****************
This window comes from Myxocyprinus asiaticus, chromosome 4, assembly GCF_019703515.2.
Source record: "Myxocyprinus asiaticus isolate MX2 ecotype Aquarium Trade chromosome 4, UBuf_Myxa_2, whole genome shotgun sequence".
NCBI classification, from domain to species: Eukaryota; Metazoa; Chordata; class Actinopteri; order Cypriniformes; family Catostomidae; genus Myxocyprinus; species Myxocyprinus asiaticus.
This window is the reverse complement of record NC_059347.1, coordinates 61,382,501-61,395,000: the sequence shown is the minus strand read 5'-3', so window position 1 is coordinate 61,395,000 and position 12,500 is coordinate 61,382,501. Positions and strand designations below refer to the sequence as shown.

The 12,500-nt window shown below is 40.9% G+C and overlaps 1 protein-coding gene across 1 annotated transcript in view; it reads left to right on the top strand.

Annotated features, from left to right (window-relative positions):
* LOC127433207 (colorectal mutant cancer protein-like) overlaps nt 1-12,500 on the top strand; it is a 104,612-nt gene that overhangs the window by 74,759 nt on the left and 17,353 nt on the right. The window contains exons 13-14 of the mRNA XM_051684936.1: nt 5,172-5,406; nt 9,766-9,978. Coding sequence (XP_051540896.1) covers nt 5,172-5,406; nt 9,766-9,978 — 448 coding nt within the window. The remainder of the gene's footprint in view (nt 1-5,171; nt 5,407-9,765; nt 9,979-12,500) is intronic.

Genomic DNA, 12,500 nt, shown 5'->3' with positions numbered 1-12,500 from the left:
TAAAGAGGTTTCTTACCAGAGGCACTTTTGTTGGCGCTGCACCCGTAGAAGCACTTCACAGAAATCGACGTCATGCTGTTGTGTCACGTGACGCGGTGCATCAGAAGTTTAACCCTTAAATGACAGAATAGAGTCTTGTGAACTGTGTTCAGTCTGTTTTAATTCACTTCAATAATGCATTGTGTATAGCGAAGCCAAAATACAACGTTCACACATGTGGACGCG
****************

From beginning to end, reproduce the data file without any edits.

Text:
This window comes from Myxocyprinus asiaticus, chromosome 4, assembly GCF_019703515.2.
Source record: "Myxocyprinus asiaticus isolate MX2 ecotype Aquarium Trade chromosome 4, UBuf_Myxa_2, whole genome shotgun sequence".
NCBI classification, from domain to species: Eukaryota; Metazoa; Chordata; class Actinopteri; order Cypriniformes; family Catostomidae; genus Myxocyprinus; species Myxocyprinus asiaticus.
This window is the reverse complement of record NC_059347.1, coordinates 61,382,501-61,395,000: the sequence shown is the minus strand read 5'-3', so window position 1 is coordinate 61,395,000 and position 12,500 is coordinate 61,382,501. Positions and strand designations below refer to the sequence as shown.

The 12,500-nt window shown below is 40.9% G+C and overlaps 1 protein-coding gene across 1 annotated transcript in view; it reads left to right on the top strand.

Annotated features, from left to right (window-relative positions):
* LOC127433207 (colorectal mutant cancer protein-like) overlaps nt 1-12,500 on the top strand; it is a 104,612-nt gene that overhangs the window by 74,759 nt on the left and 17,353 nt on the right. The window contains exons 13-14 of the mRNA XM_051684936.1: nt 5,172-5,406; nt 9,766-9,978. Coding sequence (XP_051540896.1) covers nt 5,172-5,406; nt 9,766-9,978 — 448 coding nt within the window. The remainder of the gene's footprint in view (nt 1-5,171; nt 5,407-9,765; nt 9,979-12,500) is intronic.

Genomic DNA, 12,500 nt, shown 5'->3' with positions numbered 1-12,500 from the left:
TAAAGAGGTTTCTTACCAGAGGCACTTTTGTTGGCGCTGCACCCGTAGAAGCACTTCACAGAAATCGACGTCATGCTGTTGTGTCACGTGACGCGGTGCATCAGAAGTTTAACCCTTAAATGACAGAATAGAGTCTTGTGAACTGTGTTCAGTCTGTTTTAATTCACTTCAATAATGCATTGTGTATAGCGAAGCCAAAATACAACGTTCACACATGTGGACGCG